- those who failed to gain immunity after vaccination, or their immunity has disappeared over time (estimated 5-15% or 16-48 million Americans);
- those who, because of treatment for cancer, organ transplant, autoimmune disease or the presence of HIV are at risk of dangerous infection from the live vaccine strains in MMR (estimated 2 million Americans, but possibly many more)*;
- those 5 million Americans who are too young to be vaccinated.
Since 1993, I have only been able to find 3 reliable reports of deaths from measles in the United States. (Other data suggest there might be up to 5 more cases, but I cannot find verification of them.) Deaths are extremely rare, and they are unlikely to happen to your child.
For example, the first of the three to die was 75 years old. He was incubating measles when he entered the US from Israel. The second was 13 years old. He developed measles after his immune system was deliberately destroyed in order to receive a bone marrow transplant. The third was a 38 year old with diabetes, congestive heart failure and COPD. All were immune compromised.
Today, there potentially might be one in 1000 deaths from measles, simply because a large portion of those who remain susceptible to measles have very serious, pre-existing medical conditions. But we simply don’t know what the death rate in the US would be today, because there have been so few deaths in recent years.
Where do measles cases come from?
According to CDC, most cases of measles in the US are due to spread from imported cases. You can’t stop measles without stopping travel in and out of the US.
Last year, there was a jump in cases to 644 in the US: 383 occurred as a result of Amish missionaries bringing the disease back from the Philippines. There were 23 separate measles outbreaks in 2014. Did you hear much about it?
Despite last year’s increase, over the last twenty years, on average less than one in a million Americans came down with measles yearly.
Why is there a media frenzy over measles?
Is anything different this time to warrant the media barrage? Not that I can tell. Only 141 people have been affected currently (and just 113 related to Disneyland), according to CDC, which is less than a quarter of total US measles cases in 2014. Is Disneyland the reason the media have hyped the outbreak? Visiting Disneyland is a rare, expensive family treat–but in this case, families got tricked. It made for an interesting story. Then, with added layers of hype and fear, the story went viral.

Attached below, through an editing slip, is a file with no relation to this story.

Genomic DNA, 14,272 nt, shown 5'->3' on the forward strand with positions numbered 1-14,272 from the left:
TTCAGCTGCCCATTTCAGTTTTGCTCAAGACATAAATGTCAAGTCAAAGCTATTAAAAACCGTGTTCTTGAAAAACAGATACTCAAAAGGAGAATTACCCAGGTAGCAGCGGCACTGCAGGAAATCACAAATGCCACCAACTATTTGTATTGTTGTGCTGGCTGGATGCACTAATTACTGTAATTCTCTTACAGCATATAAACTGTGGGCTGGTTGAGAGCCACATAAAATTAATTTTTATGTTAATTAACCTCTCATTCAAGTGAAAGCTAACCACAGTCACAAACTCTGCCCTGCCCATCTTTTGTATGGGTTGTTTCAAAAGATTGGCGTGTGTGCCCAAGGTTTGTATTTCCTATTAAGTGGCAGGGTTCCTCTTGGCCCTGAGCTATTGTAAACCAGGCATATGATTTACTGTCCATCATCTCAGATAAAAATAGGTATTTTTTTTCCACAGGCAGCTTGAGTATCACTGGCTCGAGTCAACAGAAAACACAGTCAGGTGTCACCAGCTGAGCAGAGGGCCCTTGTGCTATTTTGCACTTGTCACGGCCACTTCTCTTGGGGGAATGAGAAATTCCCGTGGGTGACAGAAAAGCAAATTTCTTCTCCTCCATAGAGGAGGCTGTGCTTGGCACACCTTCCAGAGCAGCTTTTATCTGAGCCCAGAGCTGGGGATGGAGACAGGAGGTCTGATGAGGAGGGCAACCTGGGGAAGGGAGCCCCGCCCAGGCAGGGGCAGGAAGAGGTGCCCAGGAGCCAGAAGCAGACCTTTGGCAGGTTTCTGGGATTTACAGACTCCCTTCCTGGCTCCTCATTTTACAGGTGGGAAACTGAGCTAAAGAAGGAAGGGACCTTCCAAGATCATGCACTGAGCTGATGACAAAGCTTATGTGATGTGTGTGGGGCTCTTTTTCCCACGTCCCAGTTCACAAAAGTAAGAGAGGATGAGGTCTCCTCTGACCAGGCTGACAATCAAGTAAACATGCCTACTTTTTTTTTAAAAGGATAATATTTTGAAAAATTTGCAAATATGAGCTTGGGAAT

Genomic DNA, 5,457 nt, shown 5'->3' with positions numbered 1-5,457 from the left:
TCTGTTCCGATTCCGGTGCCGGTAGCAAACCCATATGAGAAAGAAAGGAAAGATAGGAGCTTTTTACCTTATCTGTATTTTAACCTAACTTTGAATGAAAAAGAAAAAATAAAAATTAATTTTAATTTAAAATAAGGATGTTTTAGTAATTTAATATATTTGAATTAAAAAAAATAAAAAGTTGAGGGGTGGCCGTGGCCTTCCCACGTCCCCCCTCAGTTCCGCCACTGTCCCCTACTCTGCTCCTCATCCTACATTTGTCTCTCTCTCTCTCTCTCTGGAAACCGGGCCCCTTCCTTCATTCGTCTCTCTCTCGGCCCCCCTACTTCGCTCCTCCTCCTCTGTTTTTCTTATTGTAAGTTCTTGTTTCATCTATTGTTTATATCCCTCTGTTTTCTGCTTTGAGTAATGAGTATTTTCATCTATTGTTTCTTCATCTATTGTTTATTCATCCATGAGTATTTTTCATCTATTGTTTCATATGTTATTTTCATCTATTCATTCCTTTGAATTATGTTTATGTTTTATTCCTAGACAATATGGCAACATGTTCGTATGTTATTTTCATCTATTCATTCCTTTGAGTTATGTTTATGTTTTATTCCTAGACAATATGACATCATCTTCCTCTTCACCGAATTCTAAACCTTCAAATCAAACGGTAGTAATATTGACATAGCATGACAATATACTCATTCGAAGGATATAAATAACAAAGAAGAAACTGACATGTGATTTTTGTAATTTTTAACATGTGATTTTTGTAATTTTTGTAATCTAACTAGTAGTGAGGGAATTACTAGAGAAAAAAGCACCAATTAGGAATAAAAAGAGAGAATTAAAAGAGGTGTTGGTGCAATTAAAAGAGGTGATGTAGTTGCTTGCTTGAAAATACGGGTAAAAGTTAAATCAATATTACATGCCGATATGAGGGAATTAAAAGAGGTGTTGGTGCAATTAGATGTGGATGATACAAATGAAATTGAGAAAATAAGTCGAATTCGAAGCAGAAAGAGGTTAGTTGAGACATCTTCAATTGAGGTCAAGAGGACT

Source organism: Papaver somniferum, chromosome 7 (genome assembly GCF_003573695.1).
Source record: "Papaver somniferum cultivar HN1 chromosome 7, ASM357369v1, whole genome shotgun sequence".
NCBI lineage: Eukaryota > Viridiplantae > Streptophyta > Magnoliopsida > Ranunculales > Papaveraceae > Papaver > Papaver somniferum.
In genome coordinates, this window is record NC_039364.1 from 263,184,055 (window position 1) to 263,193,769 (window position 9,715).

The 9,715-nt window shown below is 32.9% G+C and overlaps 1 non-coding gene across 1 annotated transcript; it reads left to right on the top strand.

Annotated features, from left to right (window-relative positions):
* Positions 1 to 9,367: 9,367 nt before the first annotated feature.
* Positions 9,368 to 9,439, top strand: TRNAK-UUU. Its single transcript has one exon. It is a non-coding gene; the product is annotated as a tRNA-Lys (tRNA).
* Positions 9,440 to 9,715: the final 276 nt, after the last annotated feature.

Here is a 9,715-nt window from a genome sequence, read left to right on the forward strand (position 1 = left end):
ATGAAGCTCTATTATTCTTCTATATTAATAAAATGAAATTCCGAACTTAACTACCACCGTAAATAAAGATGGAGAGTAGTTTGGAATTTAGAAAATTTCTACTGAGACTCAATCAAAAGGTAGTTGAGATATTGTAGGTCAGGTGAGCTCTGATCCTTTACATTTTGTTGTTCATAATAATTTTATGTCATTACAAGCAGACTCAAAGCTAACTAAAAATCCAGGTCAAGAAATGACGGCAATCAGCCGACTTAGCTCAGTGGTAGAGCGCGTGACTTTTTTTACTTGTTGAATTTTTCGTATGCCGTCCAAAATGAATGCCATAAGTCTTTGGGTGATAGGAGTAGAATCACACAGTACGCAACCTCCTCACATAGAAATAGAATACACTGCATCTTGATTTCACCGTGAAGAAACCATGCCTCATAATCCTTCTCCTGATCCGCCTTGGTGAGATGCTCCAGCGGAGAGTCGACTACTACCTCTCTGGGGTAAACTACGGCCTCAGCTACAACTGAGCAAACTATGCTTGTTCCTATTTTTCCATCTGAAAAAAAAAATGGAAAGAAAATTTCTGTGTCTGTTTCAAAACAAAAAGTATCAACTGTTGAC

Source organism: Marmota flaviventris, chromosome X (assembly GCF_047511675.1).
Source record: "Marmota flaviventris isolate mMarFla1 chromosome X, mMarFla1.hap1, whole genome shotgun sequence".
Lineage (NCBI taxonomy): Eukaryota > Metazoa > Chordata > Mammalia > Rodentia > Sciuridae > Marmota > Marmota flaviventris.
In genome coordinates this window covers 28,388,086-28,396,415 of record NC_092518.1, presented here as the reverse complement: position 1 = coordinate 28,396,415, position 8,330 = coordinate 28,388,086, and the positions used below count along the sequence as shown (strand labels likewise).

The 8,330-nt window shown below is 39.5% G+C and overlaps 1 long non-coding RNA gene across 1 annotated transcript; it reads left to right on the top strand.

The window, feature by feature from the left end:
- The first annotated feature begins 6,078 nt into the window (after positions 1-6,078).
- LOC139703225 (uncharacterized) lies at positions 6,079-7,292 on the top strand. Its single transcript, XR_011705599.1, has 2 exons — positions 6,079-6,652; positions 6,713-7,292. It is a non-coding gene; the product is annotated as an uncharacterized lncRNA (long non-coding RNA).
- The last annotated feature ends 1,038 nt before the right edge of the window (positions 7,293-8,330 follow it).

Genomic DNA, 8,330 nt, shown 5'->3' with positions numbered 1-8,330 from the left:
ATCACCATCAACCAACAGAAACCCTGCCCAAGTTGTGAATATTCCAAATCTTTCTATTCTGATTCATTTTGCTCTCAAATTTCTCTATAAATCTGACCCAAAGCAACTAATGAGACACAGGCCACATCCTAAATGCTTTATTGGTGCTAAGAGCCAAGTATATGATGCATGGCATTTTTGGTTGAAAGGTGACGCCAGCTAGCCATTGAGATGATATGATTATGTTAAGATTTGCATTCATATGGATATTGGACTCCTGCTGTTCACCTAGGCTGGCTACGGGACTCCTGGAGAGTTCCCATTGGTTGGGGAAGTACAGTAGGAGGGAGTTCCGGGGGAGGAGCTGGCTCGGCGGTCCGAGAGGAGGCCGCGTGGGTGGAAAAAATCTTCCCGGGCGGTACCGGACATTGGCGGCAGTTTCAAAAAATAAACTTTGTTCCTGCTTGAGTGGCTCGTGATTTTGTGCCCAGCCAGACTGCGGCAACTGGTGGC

The Disneyland outbreak, smaller than last year’s Amish outbreak, was misleadingly spun to bulldoze the right of parents to delay or skip their childrens’ vaccinations. Here’s just one example, published in Forbes, and written by a scientist. Even though last year’s Amish outbreak was worse, and the likely source of the epidemic was a visitor to the US, the piece blames a purported anti-vaccine movement for this outbreak: Anti-Vaccine Movement Causes Worst Measles Epidemic In 20 Years.
Soon came calls for legislation, to prevent parents from avoiding their civic duty to vaccinate. For example:
This year’s measles outbreak has resulted in a flurry of legislative activity aimed at eliminating or making it more difficult to obtain non-medical exemptions. Such bills have been introduced in at least a half-dozen states, including California, Oregon, Maine, Minnesota, Vermont and Washington.